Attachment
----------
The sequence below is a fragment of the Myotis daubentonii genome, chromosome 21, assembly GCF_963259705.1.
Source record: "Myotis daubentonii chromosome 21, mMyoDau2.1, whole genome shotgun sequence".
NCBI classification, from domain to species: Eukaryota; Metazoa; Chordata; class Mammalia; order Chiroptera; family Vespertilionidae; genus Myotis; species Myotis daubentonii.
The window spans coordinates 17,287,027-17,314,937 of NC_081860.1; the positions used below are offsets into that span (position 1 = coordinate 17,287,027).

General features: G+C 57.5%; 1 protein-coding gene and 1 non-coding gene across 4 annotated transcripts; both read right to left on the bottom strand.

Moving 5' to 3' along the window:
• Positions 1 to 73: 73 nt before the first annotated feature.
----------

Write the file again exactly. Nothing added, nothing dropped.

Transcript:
The sequence below is a fragment of the Myotis daubentonii genome, chromosome 21, assembly GCF_963259705.1.
Source record: "Myotis daubentonii chromosome 21, mMyoDau2.1, whole genome shotgun sequence".
NCBI classification, from domain to species: Eukaryota; Metazoa; Chordata; class Mammalia; order Chiroptera; family Vespertilionidae; genus Myotis; species Myotis daubentonii.
The window spans coordinates 17,287,027-17,314,937 of NC_081860.1; the positions used below are offsets into that span (position 1 = coordinate 17,287,027).

General features: G+C 57.5%; 1 protein-coding gene and 1 non-coding gene across 4 annotated transcripts; both read right to left on the bottom strand.

Moving 5' to 3' along the window:
• Positions 1 to 73: 73 nt before the first annotated feature.